I grew up in a family that was pretty anti-sugar. Growing up in the early 80s, it was all about the ‘good’ cereals like Chex and Grape Nuts, diet sodas like Tab, watered down Orange Juice (well, that maybe more because I used to drink it all so quickly), and desserts saved for special occasions. We were pretty skinny, even my 30+ year old parents.
These memories were in the back of my mind as I read a book called The Case Against Sugar, by Gary Taubes. As a scientific journalist for the New York Times, Taubes wrote a controversial piece in 2002 called “What if its All Been a Big Fat Lie?” in which he challenged the conventional wisdom that the solution to the growing obesity epidemic was a low-fat diet. At the time, the article and surrounding voices helped launch the Atkins revolution as well as other low carbohydrate dieting approaches.
Taubes has written other books regarding nutrition and the failures of nutritional science. The Case Against Sugar is simply his latest effort, demonstrating a clear, historical correlation between the introduction of industrial sugar production and the rise of documented diabetes and obesity in Western civilization. He also points to similar correlations that arise when other populations of people switch from their more traditional diet to a diet that looks more ours in the West.
According to Taubes, most people during most time periods since the proliferation of sugar have known that sugar was bad for us. My mother was not alone! Not only did sugar make us fat but it also rotted out our teeth! But we seem adept at fooling ourselves.
At some point during the late 80s, into the early 90s, we got told that fat was killing us. Bacon and eggs for breakfast, and butter on our toast, were making us obese and giving us heart attacks. Nobody drank whole milk anymore, and we replaced our butter with margarine.
Nobody got thinner, though. Everything got way worse.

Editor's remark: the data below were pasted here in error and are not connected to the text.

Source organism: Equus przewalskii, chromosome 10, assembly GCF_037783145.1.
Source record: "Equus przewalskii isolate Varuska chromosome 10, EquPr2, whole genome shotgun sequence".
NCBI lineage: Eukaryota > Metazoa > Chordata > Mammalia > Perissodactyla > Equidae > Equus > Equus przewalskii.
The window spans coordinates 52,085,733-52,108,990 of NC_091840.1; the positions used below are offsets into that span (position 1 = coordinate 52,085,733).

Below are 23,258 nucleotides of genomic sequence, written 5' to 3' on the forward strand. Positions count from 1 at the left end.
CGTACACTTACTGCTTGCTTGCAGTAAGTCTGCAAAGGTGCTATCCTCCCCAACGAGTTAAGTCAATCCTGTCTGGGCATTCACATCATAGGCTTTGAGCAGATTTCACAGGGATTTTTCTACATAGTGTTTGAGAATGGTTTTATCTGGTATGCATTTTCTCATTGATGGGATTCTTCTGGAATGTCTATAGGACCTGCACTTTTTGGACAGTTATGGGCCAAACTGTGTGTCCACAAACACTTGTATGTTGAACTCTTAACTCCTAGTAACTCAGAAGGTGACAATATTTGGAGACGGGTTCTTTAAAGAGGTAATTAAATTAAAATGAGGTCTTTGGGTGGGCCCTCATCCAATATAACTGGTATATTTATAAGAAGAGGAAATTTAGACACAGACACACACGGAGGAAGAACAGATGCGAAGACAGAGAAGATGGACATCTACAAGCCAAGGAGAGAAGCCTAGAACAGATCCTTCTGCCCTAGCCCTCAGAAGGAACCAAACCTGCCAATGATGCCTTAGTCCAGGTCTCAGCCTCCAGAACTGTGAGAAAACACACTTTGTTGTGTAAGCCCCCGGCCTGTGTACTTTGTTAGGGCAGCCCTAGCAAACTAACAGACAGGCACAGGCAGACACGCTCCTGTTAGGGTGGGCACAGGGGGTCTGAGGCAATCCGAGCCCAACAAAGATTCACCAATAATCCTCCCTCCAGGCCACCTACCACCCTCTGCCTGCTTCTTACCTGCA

We also got told that saccharin was going to give us cancer! Tab practically disappeared from the face of the earth. With fat and artificial sweeteners being blackballed, sugar became health-food! Low fat yogurt and low fat cookies taste terrible, but much better with a little sugar. And everyone continued to pack on the pounds like crazy!
Sugar is resilient. Companies tried to replace sugar with high fructose corn syrup, but many people today think that sugar is the healthier option. Atkins took on sugar hard for a few years, but people couldn’t give up their sugar, and now many people consider low-carb eating a passing fad.
Today, moderation is the name of the game. Most cling to the idea that whole grains, organic fruits and greens, and grass fed meats are better nutritional options, but that almost anything is fair game, as long as it’s taken in moderation. Even sugar.
On closer inspection, moderation of sugar may not be so easy. Once you start eating something sugary, it can be difficult to stop. The same can be said of sugar’s dietary cousin, refined grains. Both nutrients are easily and quickly digested in the body, causing the blood sugar to rise so quickly, that it crashes, leading to more hunger. Before you know it, the entire bag of chips is gone, or that bag of gummy worms.
And if you mean to avoid sugar, you usually run into the problem that sugar is in everything:
- added to fruit to create jellies and jams that last longer
- added to bread to make it last longer
- combined with tobacco to make cigarettes more palatable and easier to ingest
- makes soap less sticky
- added to low fat foods to make them edible
All this sugar in the diet adds up, even if your aim is moderation!
Not only is the sugar industry happy to continue to supply all of this sugar, they are at least partly responsible for the damnation of saturated fat in the first place, by funding scientists from Harvard to downplay the role of sugar in heart disease. Online articles are easier to read than the book I read by Gary Taubes, so here’s a little food for thought:
What’s happened though is that a lot of people still consider a diet high in simple carbohydrates healthier than a diet of saturated fat and cholesterol. They’ll go for that bowl of cereal with skim milk, even if they’re hungry moments later, and avoid a breakfast of bacon and eggs like the plague, even if that breakfast is far more likely to keep them away from the cabinet for a few more hours.
The result of The Case Against Sugar as well as Taubes’ subsequent work, and the work of similarly-minded activists, does not have to be a complete condemnation of sugar. The result should be that scientists, nutritionists, and the general population should take a closer look at some very widely held beliefs about what we eat. It’s difficult to try and convince someone that eating eggs and cheese is okay, because for so long they’ve been told it isn’t. The question probably should be: Why do you think those eggs aren’t healthy?
What if the sugar industry paid someone to tell you so?
Buy the book here: https://www.amazon.com/Case-Against-Sugar-Gary-Taubes/dp/0307701646
(I receive no cut from it’s sale)